Weekday mornings offered a few more syndicated choices, along with some original children's programming. Captain Kangaroo was a weekday regular, and even thought I thought of myself as too old for the show in 1964, I wasn't averse to watching it with my sister Kim, who was just the right age for the good Captain and Mister Green Jeans and the gang. There were plenty of syndicated half-hour cartoon segments, as well as some Three Stooges and Little Rascals shorts. The Lone Ranger, Dennis the Menace, Deputy Dawg, Make Room for Daddy, I Love Lucy, The Real McCoys, Pete & Gladys—I watched any and all of them eagerly if I was in front of the television when they were on, but I never arranged my morning plans around any of those shows. Good thing—many of them were on up against such game shows as Concentration or The Price Is Right or the relatively new Jeopardy, and my Mom was quite the game show devotee.

Weekday afternoons were dominated by soap operas and games shows. Mom never watched soap operas, so I grew up with such shows as Password, You Don't Say, and The Match Game. Dad sometimes got home by 3:30 or 4 on weekday afternoons (working for an afternoon newspaper, he went in very early and was often able to come home once the paper had gone to press), so we would often watch some game shows as a family, competing with the players on screen and with one another in our living room.

But for me, the real television fun began at 4:30, when Channel 2 ran The Officer Don Show. Don Kennedy hosted the show as Officer Don, bringing kids into the studio to serve as a live audience--and as participants in a  variety of contests, including the always-popular Oooey Gooey (blindfolded children picked from three bags on a rotating base, two of which contained goodies and one of which contained the mix of eggs, chocolate syrup, and other substances that elicited the appropriate "Oooey Gooey" response when the unwitting child contestant stuck his hand into the morass. And of course, there were the cartoons--lots of Popeye cartoons, which led to the Officer Don show being renamed The Popeye Club after a while.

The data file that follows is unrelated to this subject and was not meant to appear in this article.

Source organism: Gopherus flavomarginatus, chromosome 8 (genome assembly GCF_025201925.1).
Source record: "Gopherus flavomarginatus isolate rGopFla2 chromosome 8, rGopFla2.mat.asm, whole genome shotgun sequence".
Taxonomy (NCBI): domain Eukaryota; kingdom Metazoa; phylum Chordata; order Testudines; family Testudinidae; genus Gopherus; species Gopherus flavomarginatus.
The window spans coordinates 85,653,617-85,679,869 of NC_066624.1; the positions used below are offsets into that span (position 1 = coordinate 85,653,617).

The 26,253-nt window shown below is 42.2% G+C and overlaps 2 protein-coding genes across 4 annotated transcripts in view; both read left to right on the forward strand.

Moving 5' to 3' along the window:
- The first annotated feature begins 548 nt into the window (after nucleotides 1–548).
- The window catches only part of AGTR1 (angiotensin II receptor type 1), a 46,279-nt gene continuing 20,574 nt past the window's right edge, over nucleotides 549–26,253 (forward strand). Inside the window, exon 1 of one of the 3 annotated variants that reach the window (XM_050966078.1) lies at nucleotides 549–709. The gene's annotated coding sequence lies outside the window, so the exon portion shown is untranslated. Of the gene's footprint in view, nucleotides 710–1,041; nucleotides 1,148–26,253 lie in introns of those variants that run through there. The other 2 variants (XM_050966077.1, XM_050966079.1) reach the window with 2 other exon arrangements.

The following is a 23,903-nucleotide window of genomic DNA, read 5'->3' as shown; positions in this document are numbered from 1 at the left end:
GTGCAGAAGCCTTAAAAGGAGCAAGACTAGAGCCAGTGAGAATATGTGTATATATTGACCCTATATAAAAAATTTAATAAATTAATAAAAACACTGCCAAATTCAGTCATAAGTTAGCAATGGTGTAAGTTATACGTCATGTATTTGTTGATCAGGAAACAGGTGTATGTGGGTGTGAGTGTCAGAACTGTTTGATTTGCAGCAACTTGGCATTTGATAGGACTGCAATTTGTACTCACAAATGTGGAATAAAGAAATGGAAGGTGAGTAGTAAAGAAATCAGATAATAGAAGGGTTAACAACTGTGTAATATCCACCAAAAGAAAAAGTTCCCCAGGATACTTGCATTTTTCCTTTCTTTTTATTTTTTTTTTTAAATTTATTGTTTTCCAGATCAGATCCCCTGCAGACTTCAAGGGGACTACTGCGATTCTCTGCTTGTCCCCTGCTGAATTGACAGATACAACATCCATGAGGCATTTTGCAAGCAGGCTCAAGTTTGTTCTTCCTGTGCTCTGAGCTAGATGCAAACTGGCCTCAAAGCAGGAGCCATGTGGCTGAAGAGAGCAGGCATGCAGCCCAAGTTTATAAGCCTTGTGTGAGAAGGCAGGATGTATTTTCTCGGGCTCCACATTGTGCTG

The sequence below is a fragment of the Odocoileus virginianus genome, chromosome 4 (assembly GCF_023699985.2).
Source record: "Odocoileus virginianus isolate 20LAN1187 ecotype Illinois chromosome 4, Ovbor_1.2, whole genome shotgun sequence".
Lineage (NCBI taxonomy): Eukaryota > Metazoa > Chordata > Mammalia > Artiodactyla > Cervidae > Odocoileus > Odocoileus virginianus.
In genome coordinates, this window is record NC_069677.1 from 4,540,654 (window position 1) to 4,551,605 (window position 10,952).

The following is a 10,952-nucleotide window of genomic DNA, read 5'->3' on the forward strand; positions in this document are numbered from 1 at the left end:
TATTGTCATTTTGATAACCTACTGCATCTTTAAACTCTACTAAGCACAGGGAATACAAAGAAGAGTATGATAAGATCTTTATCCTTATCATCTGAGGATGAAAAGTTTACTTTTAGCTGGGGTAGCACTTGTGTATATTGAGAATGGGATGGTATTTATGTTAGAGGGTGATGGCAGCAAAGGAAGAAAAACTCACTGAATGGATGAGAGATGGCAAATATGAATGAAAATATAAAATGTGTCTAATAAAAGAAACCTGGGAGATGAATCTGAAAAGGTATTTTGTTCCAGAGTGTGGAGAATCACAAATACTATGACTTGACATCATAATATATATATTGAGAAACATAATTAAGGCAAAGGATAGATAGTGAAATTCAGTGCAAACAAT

And at 5, Channel 9 gave us Bob Brandy, the cowboy host who shared screen time with his horse Rebel and his lovely wife Ingrid, bringing children in his studio and introducing cartoons between in-studio bits that often involved a prize of an RC Cola and a Moon Pie. The Bob Brandy Show was more refined and less manic than the Officer Don Show, but it was nevertheless quite entertaining.

From 6pm on, I relinquished any marginal control of the television to my parents. The news ran from 6 to 7 on almost every channel (30 minutes local news followed by 30 minutes national news), followed by 30 minutes of local or syndicated programming after which network programming began (networks started their shows at 7:30). I watched whatever my parents chose to watch then, although with enough wheedling I could sometimes convince them to let us tune into ABC's The Outer Limits instead of CBS's game-show double header of To Tell The Truth and I've Got a Secret.

Television began to change in the 1964-1965 season as networks realized there was money to be made in series with more youth appeal. But in the summer of 1964, television was an enjoyable but nonessential diversion for a ten-year-old, which is probably why I spent so much time playing outside rather than sitting in front of the TV.

Saturday, June 21, 2014

Fifty Years Ago This Week in West Rome - 6/22/1964 to 6/28/1964